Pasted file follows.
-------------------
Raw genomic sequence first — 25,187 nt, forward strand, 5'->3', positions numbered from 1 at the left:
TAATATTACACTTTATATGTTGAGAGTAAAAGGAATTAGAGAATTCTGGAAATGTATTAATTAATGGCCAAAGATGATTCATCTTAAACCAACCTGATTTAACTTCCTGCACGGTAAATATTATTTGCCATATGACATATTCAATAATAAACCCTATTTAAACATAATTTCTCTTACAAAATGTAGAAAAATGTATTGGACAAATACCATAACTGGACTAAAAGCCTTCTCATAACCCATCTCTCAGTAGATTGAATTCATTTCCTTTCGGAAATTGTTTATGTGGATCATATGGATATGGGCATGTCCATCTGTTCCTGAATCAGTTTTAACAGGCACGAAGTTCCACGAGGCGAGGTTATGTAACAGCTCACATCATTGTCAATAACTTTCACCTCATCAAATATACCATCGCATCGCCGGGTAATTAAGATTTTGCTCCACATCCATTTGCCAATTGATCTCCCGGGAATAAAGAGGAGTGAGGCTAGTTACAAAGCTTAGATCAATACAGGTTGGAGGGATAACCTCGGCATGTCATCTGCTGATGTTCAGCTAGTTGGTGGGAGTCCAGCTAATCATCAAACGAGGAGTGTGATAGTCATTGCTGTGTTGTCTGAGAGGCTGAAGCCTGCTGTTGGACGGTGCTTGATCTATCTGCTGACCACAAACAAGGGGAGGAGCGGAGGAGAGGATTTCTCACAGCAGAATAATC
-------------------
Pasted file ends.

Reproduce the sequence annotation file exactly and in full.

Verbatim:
Raw genomic sequence first — 25,187 nt, forward strand, 5'->3', positions numbered from 1 at the left:
TAATATTACACTTTATATGTTGAGAGTAAAAGGAATTAGAGAATTCTGGAAATGTATTAATTAATGGCCAAAGATGATTCATCTTAAACCAACCTGATTTAACTTCCTGCACGGTAAATATTATTTGCCATATGACATATTCAATAATAAACCCTATTTAAACATAATTTCTCTTACAAAATGTAGAAAAATGTATTGGACAAATACCATAACTGGACTAAAAGCCTTCTCATAACCCATCTCTCAGTAGATTGAATTCATTTCCTTTCGGAAATTGTTTATGTGGATCATATGGATATGGGCATGTCCATCTGTTCCTGAATCAGTTTTAACAGGCACGAAGTTCCACGAGGCGAGGTTATGTAACAGCTCACATCATTGTCAATAACTTTCACCTCATCAAATATACCATCGCATCGCCGGGTAATTAAGATTTTGCTCCACATCCATTTGCCAATTGATCTCCCGGGAATAAAGAGGAGTGAGGCTAGTTACAAAGCTTAGATCAATACAGGTTGGAGGGATAACCTCGGCATGTCATCTGCTGATGTTCAGCTAGTTGGTGGGAGTCCAGCTAATCATCAAACGAGGAGTGTGATAGTCATTGCTGTGTTGTCTGAGAGGCTGAAGCCTGCTGTTGGACGGTGCTTGATCTATCTGCTGACCACAAACAAGGGGAGGAGCGGAGGAGAGGATTTCTCACAGCAGAATAATC